Any sports fan can look back and think of the “glory days” of his or her favorite team.

Steelers fans may look back to the 1970s and the “Steel Curtain” defense, along with Hall-of-Fame quarterback Terry Bradshaw, which won four Super Bowls in six years. Younger fans may look to the mid-2000s when Ben Roethlisberger and another dominant Pittsburgh defense helped win two more titles.

Penguins fans could point to the early 1990s, when Mario Lemieux and Jaromir Jagr won two Stanley Cups. Others would pick the Sidney Crosby and Evgeni Malkin era that has seen three championships in the last eight years.

Older Pirates fans can look to the days of Bill Mazeroski, Roberto Clemente and Willie Stargell, which brought three World Series titles to Pittsburgh from 1960-’79. Younger Pirates fans ... can also look back to those days because there isn’t a whole lot of glory since then.

For me, though, it was the mid-2000s run by the WVU football team that saw three-straight 11 win seasons, something that the program had never seen in its prior 115 years.

Led by quarterback Pat White and running back Steve Slaton, those three years were magical despite not winning a national championship.

Which brings me to the unfortunate circumstances that happened Tuesday night, when former WVU coach Rich Rodriguez was fired from Arizona for alleged sexual misconduct and that the university was “concerned with the direction and climate of the football program.”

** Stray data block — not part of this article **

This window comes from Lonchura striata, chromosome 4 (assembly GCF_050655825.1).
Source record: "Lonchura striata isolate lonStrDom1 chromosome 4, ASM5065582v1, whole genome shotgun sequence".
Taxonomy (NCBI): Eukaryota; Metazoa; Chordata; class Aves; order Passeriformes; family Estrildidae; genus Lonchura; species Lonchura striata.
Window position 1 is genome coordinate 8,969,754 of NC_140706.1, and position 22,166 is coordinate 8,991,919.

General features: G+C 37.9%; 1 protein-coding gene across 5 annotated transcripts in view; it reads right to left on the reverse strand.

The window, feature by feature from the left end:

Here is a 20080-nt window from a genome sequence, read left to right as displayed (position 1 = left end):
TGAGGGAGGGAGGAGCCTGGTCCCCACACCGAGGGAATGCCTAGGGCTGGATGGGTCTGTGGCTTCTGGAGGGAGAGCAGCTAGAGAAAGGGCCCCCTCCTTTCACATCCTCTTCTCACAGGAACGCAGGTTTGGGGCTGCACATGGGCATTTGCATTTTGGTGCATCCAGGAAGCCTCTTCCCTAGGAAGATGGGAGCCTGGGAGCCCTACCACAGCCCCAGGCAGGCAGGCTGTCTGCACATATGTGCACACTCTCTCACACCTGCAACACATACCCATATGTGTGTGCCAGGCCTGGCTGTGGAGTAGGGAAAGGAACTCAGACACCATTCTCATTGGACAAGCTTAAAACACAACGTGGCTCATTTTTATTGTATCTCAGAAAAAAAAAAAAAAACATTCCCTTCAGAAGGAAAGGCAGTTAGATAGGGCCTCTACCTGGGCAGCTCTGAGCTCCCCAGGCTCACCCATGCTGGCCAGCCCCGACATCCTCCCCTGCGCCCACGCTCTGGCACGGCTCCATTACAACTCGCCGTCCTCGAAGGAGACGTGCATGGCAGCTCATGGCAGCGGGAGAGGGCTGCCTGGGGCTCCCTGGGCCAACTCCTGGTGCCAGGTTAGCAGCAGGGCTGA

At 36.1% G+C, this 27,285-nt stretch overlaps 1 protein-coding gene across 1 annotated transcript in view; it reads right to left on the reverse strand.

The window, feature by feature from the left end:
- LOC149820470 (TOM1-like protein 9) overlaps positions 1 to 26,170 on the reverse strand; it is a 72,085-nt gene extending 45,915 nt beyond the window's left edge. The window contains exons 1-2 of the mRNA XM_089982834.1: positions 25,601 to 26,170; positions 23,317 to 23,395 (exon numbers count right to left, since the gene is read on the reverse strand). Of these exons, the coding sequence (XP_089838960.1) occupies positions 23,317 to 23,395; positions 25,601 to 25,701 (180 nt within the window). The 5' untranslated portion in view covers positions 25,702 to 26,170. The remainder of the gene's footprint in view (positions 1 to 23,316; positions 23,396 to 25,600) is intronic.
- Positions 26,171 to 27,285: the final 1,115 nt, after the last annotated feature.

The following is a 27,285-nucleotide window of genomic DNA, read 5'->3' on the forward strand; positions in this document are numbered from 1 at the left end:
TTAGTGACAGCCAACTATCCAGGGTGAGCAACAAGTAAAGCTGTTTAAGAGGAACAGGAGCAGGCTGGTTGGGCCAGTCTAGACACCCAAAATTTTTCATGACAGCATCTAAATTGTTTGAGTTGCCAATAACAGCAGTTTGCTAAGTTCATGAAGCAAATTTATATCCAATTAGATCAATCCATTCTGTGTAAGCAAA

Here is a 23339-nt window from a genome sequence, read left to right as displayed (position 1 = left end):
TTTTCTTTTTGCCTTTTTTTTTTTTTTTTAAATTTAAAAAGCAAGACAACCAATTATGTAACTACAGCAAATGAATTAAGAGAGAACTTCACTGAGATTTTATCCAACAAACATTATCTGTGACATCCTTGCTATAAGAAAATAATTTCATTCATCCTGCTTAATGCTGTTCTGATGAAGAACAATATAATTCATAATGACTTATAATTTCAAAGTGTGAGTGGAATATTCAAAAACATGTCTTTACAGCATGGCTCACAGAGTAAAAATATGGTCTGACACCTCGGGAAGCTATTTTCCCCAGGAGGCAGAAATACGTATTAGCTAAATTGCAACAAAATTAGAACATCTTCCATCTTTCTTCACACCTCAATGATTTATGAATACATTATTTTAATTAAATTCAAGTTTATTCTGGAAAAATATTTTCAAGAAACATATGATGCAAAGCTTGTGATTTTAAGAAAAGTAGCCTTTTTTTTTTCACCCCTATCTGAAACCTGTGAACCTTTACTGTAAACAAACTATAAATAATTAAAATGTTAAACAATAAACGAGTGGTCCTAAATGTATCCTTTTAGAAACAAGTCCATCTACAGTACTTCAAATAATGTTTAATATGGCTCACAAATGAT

After it was announced Rodriguez was fired, he released a statement of his own, admitting to having an affair with someone not affiliated with the university and trying to repair the relationship with his wife and children.

However, Rodriguez denied alleged workplace misconduct that involved a former administrative assistant. Rodriguez said the there was a $7.5 million lawsuit threatened, but after going through an investigation, the university “determined there was no truth to her accusations and found me innocent of any wrongdoing.”

Still, Rodriguez was let go, and the futures of several other former WVU players and coaches are in jeopardy. Garin Justice, who was a tackle on the Sugar Bowl championship team in 2005, was recently hired as the offensive line coach from Florida Atlantic. Jahmile Addae, a safety on that team, is the safeties coach for the Wildcats.

Former coaches Calvin Magee and Rod Smith are also on the staff. Billy Kirelawich, a University High graduate, is the director of football operations.

While Rodriguez fell from grace with WVU fans following the Pitt debacle in 2007 and subsequent departure to Michigan, he still helped bring many positive and fun memories for WVU fans and the program.

Like him or not, he helped the Mountaineers become nationally relevant and is still part of the reason so many fans now demand more than seven-win seasons.

Those are a few reasons why the latest news is disappointing. Rodriguez will struggle to find another job, at least in the near future. The man who helped invent the read-option and bring modern offenses to life may be out of the game forever because of — alleged — bad and inappropriate decisions.

Follow Sean Manning on Twitter @SeanManning_DP. Email: